Monday, November 23, 2009

Reforming health care, one inefficiency at a time

We all know that the health care system in the US needs reform one way or another. There are some big overhauls required, for sure, but there is a general level of complete inefficiency from an administration, billing and payments perspective that many find shocking. These inefficiencies just cut into the profits of the providers, some would say. True enough, and they are then reflected in what providers charge insurers, which eventually comes back round to hit the businesses and individuals that must pay for that insurance. Nothing comes for free, and when there are unnecessary costs reducing the quality of service and the cash directed at actual patient care, these things matter.

So, whether you care about the fixing health care, or just making a business run better, one area for providers to look at is how they manage billing and collections. Even in fairly routine hospital encounters, a patient may receive services, drugs and other medical items that may be billed through multiple departments. How well have the Account Receivable departments for each department bothered to work together? How often are bills presented to patients from each department individually, often for an invoiced amount less than the cost of actually generating and collecting the amount due. The same is true for small providers such as a clinic or doctor's office. Here the issues are often focused on handling paper, tracking bills and payments and handling patient inquiries.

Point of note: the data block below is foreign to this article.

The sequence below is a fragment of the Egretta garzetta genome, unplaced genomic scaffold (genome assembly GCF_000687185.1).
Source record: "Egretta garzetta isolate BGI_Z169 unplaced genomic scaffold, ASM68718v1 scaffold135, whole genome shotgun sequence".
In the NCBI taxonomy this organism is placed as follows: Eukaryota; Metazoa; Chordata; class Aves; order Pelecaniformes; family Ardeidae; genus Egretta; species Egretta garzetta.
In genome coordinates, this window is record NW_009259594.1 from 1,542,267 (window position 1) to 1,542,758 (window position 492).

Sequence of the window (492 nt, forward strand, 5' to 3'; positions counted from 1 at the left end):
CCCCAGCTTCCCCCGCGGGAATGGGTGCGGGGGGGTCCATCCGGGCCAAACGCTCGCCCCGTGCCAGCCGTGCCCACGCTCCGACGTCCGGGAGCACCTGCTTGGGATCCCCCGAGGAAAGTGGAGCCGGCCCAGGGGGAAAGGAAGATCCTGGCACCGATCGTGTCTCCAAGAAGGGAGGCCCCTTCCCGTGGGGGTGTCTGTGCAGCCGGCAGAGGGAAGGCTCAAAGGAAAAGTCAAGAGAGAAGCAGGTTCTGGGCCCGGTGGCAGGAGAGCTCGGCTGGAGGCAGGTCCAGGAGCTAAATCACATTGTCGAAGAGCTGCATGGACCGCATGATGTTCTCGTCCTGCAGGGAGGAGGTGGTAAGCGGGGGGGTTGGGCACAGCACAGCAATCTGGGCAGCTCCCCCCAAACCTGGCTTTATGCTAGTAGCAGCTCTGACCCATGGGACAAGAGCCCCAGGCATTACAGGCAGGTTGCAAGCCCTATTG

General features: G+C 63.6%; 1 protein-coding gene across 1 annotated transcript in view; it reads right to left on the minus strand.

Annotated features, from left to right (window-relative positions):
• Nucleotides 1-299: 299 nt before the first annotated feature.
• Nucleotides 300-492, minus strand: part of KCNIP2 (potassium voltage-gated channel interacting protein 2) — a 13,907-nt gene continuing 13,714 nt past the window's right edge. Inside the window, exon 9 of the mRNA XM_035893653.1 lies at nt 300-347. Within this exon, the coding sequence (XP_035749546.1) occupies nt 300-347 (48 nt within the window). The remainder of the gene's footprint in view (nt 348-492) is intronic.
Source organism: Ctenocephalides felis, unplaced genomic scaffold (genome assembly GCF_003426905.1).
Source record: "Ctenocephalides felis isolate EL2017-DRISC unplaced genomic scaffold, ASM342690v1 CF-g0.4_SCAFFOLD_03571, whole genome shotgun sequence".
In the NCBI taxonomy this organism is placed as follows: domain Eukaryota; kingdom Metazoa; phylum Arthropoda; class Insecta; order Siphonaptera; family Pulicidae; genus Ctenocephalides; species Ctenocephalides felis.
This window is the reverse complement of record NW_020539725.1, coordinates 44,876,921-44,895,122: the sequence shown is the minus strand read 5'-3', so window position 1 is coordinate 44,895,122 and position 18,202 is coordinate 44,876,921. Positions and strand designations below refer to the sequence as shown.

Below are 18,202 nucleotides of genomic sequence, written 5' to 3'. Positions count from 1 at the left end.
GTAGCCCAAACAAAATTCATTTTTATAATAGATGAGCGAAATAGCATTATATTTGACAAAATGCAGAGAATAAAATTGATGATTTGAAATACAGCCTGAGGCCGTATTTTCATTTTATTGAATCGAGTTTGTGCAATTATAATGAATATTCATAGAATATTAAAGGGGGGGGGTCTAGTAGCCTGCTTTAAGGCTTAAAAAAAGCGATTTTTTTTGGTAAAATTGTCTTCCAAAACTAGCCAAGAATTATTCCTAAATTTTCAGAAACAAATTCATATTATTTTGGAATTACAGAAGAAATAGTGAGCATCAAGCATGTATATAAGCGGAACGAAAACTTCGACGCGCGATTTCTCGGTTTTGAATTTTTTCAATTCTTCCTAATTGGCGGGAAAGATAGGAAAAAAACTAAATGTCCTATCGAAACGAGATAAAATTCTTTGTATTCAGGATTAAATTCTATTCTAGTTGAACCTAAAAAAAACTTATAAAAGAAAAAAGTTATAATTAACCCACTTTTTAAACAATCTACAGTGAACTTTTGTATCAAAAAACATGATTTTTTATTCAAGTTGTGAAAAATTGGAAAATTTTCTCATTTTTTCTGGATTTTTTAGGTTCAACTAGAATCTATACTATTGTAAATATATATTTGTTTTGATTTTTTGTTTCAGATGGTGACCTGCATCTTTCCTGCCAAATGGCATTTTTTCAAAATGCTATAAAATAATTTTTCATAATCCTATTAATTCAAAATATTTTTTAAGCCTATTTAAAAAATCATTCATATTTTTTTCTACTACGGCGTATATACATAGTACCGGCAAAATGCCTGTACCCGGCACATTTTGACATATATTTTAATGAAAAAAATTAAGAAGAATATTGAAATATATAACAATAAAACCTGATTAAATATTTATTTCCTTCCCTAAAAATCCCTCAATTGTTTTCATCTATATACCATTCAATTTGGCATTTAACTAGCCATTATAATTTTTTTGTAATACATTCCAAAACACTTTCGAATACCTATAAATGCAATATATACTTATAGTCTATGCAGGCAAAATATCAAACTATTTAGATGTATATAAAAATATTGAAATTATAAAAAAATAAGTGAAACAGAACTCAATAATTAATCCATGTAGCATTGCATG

If it is the IT systems that are in place that force this inefficiency, that is a tough nut to crack. If it is really due to the business processes for managing the entry of billable items, the consolidation of invoices across departments, or the workflow for collections, those are things that should be simpler to address.

The great thing about business processes, especially those that span departments or help small organizations, is that they can skirt the edge of the business systems you already have in place. A new or improved business process can help join the dots - providing a way to put a meaningful line of communication between the current silos of activity. Initially, there is no need to consider a rip-and-replace of systems, or complex integration. Doing something is typically better than doing nothing - and when doing something saves a significant amount of money in printing invoices, mailing bills, chasing payers or patients and hiring temporary workers to handle high workloads, you can start to see the opportunities for doing something bigger in the future.

US health care needs to achieve some quick wins on its path to a full reform. A lesson in reducing waste, putting in some business processes where there are none, and streamlining others, could be a quick win for many.

A post from the Improving It blog

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